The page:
As you saw on Tuesday, a local pro has agreed to take me under his wing and mentor me on the skills needed to shoot more commercial work. Now, he's not someone I randomly called - though I had some names and considered doing that, but this worked out well - Jason owns a studio in Pleasant Hill, the next town over from me. I've been renting his studio for a lot of my work with models and he has ALWAYS been extremely helpful in showing me subtle adjustments that can make all the difference in an image. I've really enjoyed that part of shooting there.But he does a lot of other commercial work - interiors, products, location shoots for business clients, and such. I've put forth to him for a while that I'd be available to assist if her ever needed that, and he's kinda pooh-pooh'd it.
I called to book the studio for a shoot coming up on Sept. 1. As is usually the case, Jason is always ready to talk shop. So we were on the phone for probably an hour just shooting the bull about all kinds of photo-related stuff, mainly what he's been doing and what he wants to do, new cameras coming out and the quality of older lenses. Towards the end I asked him once again if I could work with him and he finally agreed. I was stoked. So we talked about that for while, then I had to scoot. Jason's a great guy and man, does he have the gift of gab. I admire that to some extent because, a) I don't need to do much talking, and b) I don't have it.
He mentioned that he'd scheduled a headshot session this (Weds) evening for a big shot from Wells Fargo. He said I was welcome to come to the studio to help, then we'd get a chance to talk about things after. GREAT! I've done a headshot session, matter of fact I did it at the studio there, but it was very interesting watching him work, what he looks for, how he talks to the client and shows them what he's doing based on their requirements. You would think (and the exec thought) that, "eh, headshot. I can do that with the iPhone). Fortunately Wells knew better and wanted it done professionally. Now you may call me biased, but there is a huge difference. I'm not quite sure why that matters for an exec. I certainly understand why it matters for someone in acting or modeling, but it does, and so there was learning to be done. When the client was away I'd ask question as to why he did what he did - posing, lighting, etc and Jason was more than happy to explain and when he did, it all made sense.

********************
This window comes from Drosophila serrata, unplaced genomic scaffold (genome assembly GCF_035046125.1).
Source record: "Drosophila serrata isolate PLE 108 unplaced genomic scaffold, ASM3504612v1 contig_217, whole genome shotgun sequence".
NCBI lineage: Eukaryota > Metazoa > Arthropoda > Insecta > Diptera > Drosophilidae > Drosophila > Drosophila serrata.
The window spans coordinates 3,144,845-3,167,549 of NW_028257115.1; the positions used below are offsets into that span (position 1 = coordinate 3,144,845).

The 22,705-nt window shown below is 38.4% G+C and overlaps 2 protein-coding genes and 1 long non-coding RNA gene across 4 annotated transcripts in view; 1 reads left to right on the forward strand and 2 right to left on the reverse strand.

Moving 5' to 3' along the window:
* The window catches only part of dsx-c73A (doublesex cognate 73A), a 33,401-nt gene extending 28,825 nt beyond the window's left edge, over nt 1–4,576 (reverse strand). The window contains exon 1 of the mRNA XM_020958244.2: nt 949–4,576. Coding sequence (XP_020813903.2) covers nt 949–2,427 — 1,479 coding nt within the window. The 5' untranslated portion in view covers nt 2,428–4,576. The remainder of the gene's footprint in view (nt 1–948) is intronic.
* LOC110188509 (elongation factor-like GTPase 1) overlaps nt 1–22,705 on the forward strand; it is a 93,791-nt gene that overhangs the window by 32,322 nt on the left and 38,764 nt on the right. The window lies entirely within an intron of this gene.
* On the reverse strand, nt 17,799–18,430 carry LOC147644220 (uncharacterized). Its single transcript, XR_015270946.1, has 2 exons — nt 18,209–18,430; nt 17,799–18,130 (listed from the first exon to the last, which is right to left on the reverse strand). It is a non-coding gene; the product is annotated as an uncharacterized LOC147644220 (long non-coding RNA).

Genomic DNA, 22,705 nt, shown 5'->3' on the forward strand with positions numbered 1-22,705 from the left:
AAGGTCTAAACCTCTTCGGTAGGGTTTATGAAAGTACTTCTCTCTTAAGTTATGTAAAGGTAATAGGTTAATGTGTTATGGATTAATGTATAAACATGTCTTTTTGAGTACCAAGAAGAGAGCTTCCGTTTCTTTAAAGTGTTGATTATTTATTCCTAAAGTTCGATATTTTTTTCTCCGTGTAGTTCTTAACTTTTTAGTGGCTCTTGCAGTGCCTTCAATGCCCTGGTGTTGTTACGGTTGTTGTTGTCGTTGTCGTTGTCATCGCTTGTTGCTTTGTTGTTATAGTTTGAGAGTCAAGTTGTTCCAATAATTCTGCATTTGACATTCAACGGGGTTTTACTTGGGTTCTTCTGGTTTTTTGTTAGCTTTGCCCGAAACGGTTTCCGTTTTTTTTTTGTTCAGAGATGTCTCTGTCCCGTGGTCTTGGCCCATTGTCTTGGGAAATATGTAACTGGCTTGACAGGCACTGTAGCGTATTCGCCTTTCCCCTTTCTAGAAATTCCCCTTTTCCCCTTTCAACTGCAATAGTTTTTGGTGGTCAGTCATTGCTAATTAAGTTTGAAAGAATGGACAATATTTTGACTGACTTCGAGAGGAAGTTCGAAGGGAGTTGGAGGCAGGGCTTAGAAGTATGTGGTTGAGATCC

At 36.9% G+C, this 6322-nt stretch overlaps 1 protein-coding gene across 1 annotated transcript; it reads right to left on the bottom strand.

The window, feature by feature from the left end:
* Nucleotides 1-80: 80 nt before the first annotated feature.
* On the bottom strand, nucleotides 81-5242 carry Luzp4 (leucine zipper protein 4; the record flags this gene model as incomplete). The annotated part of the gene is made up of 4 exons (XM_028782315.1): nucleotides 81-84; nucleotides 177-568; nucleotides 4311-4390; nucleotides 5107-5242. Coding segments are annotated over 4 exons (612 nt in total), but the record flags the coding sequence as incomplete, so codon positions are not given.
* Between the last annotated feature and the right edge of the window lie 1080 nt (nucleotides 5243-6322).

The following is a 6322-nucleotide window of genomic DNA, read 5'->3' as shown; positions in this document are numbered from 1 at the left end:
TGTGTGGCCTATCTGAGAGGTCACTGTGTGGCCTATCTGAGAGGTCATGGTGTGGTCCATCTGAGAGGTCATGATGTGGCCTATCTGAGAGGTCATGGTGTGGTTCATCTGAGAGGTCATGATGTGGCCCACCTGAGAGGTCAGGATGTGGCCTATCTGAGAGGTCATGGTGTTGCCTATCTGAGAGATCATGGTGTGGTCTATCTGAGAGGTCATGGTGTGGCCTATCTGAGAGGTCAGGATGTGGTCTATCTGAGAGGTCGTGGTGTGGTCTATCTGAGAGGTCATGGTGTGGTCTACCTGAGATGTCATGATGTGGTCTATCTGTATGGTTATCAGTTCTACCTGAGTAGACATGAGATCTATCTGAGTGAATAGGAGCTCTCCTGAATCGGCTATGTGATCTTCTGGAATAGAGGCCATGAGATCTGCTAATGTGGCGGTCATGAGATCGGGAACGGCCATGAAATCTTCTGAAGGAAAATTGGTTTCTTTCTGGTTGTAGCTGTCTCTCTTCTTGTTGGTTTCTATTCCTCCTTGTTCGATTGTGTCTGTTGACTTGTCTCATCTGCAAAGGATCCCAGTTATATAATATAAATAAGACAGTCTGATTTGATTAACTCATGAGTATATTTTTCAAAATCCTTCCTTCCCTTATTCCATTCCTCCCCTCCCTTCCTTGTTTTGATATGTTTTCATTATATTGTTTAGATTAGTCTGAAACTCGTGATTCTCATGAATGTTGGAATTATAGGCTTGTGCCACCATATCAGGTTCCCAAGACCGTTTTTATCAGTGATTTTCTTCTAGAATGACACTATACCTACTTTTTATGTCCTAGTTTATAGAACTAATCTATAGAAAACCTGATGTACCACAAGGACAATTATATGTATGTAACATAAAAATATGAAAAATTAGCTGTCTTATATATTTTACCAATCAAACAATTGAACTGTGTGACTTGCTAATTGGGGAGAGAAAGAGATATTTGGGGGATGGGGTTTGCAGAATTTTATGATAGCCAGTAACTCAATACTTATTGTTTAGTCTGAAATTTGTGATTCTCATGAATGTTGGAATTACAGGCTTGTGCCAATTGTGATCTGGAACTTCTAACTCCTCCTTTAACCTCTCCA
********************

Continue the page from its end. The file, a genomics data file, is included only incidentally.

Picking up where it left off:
I need to jump back for a moment and acknowledge to wealth of help and guidance I've received from photographers and artists (or should that be photographers/artists, or just artists???) who are far away from me - Cary Brooks, my friend and antagonist for years on what constitutes photography and what is art; Ron Martinsen, who's blog is amazing; Scott Kelby and Joe McNally (through books and training sites like the NPPA); (this is starting to sound like a damn Oscars acceptance speech, eh? So what!) Chris Sommella, who is a huge help in guiding me on the business side of things; Joanna Kustra, who's been gracious enough to share some of her lighting secrets; and many others in Facebook groups and other online sites. And most of all, YOU folks, whose support has been invaluable and extremely motivating. All of the progression I've been able to make in this craft has been accomplished with the help of kind and generous people. However, working hands-on is on another level. Don't get me wrong, I'll certainly be keeping in touch with all of them, this is just an addition to my set of tools.
One of the really fun aspects of this is being able to give back by helping others. Mostly online but still, to help others as I have been by others is a great, great thing. It also lets me know how far I've progressed. Sometimes I catch myself saying, "come on, that's basic stuff." Then I check that by reminding myself that not too long ago there were people saying the same thing about me (and most likely still are).
Back to Jason. After the session concluded we sat down and went over that, and other headshot sessions he done. We extensively went over lighting because, well, that's what photography is. It's awesome to sit with a pro and watch him critique his own work. I noticed right off, from the first time I shot at his studio with his help, that what I thought was a perfectly acceptable shot, was often dramatically improved by just a slight movement of the strobes one way or the other. We went over the lighting of the background, something I've really not paid enough attention to, and several other things. It was really cool.
Then we went through some of is location and product shots. More for show as I had to leave so we didn't have a lot of time to get into the nitty-gritty details. And that was fine because we're going to get together soon and do some product shooting just so I can get a grasp of it.
So this old dog is getting to learn some new tricks. Once again I chuckle because this isn't remotely what I had in mind when I started this a couple of years ago but this seems to be the way things are heading and I'm enjoying it, so why change things. Now everything I see is looked at as if I were going to shoot it (photographically speaking, of course) ;). What would my settings be? In the case of places inside, where would I place the lights? Now I'll actually get an answer to that question and more importantly, WHY place them in certain places for the most effective shot. I've seen over and over again how Joe McNally does it, but it's difficult for me to absorb it unless I'm actually doing the thing. Now I'll get the chance.
So things are moving along. I've recently moved a couple pieces and have more going shortly. It's quite exciting, actually.